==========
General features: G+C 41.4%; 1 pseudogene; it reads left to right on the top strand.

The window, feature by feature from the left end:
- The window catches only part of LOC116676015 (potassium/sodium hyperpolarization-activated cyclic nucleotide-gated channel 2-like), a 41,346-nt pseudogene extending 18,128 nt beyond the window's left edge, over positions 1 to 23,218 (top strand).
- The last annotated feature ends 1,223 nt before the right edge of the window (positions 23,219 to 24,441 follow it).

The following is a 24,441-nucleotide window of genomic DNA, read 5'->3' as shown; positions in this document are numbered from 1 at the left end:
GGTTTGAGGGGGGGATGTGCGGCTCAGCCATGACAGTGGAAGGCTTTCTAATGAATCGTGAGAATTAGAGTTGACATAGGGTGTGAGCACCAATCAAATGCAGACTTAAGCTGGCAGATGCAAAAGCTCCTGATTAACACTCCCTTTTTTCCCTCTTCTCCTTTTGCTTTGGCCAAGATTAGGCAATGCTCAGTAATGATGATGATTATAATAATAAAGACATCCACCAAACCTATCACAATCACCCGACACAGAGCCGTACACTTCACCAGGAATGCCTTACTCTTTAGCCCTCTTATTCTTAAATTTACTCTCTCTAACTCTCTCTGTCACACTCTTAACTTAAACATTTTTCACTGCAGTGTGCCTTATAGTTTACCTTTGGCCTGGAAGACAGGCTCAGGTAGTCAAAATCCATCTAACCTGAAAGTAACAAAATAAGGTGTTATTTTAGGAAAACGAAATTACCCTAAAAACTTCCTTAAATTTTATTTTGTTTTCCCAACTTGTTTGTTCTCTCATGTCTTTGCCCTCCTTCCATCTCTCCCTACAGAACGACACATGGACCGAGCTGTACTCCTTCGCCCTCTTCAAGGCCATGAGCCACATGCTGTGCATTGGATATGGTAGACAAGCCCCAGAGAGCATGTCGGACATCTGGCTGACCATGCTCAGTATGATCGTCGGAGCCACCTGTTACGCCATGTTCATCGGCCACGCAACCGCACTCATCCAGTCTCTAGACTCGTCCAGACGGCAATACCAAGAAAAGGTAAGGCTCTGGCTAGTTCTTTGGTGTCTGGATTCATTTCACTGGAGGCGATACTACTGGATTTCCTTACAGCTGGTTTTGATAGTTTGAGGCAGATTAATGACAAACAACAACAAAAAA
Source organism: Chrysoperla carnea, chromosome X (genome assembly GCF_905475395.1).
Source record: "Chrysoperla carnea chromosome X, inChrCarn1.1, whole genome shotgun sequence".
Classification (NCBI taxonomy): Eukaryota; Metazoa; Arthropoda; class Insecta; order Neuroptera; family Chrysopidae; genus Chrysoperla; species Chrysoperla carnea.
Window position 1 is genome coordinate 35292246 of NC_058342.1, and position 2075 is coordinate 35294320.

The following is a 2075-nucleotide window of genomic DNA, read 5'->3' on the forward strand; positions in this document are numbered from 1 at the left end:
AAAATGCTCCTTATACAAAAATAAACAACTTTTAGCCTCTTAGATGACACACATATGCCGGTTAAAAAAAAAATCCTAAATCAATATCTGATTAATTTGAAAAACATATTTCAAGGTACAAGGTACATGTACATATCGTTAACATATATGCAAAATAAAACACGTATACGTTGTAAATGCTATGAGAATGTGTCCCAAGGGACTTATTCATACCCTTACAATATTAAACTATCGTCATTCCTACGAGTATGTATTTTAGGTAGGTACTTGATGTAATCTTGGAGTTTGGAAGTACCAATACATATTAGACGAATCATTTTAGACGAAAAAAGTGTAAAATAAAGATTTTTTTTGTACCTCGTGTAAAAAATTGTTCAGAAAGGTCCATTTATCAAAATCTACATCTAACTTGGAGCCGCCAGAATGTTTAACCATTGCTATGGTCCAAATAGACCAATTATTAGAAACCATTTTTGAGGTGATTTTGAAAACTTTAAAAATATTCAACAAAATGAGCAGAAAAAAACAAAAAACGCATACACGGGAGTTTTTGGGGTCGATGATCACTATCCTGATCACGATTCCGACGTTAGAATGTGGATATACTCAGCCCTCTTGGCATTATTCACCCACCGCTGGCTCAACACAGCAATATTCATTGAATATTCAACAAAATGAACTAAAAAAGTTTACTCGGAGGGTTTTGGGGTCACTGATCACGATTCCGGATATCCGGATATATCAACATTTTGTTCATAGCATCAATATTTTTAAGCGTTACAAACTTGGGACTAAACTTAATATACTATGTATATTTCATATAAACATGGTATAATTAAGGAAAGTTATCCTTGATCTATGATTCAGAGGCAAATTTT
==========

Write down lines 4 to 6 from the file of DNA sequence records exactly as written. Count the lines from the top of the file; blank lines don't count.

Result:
- The last annotated feature ends 1,223 nt before the right edge of the window (positions 23,219 to 24,441 follow it).

The following is a 24,441-nucleotide window of genomic DNA, read 5'->3' as shown; positions in this document are numbered from 1 at the left end:
GGTTTGAGGGGGGGATGTGCGGCTCAGCCATGACAGTGGAAGGCTTTCTAATGAATCGTGAGAATTAGAGTTGACATAGGGTGTGAGCACCAATCAAATGCAGACTTAAGCTGGCAGATGCAAAAGCTCCTGATTAACACTCCCTTTTTTCCCTCTTCTCCTTTTGCTTTGGCCAAGATTAGGCAATGCTCAGTAATGATGATGATTATAATAATAAAGACATCCACCAAACCTATCACAATCACCCGACACAGAGCCGTACACTTCACCAGGAATGCCTTACTCTTTAGCCCTCTTATTCTTAAATTTACTCTCTCTAACTCTCTCTGTCACACTCTTAACTTAAACATTTTTCACTGCAGTGTGCCTTATAGTTTACCTTTGGCCTGGAAGACAGGCTCAGGTAGTCAAAATCCATCTAACCTGAAAGTAACAAAATAAGGTGTTATTTTAGGAAAACGAAATTACCCTAAAAACTTCCTTAAATTTTATTTTGTTTTCCCAACTTGTTTGTTCTCTCATGTCTTTGCCCTCCTTCCATCTCTCCCTACAGAACGACACATGGACCGAGCTGTACTCCTTCGCCCTCTTCAAGGCCATGAGCCACATGCTGTGCATTGGATATGGTAGACAAGCCCCAGAGAGCATGTCGGACATCTGGCTGACCATGCTCAGTATGATCGTCGGAGCCACCTGTTACGCCATGTTCATCGGCCACGCAACCGCACTCATCCAGTCTCTAGACTCGTCCAGACGGCAATACCAAGAAAAGGTAAGGCTCTGGCTAGTTCTTTGGTGTCTGGATTCATTTCACTGGAGGCGATACTACTGGATTTCCTTACAGCTGGTTTTGATAGTTTGAGGCAGATTAATGACAAACAACAACAAAAAA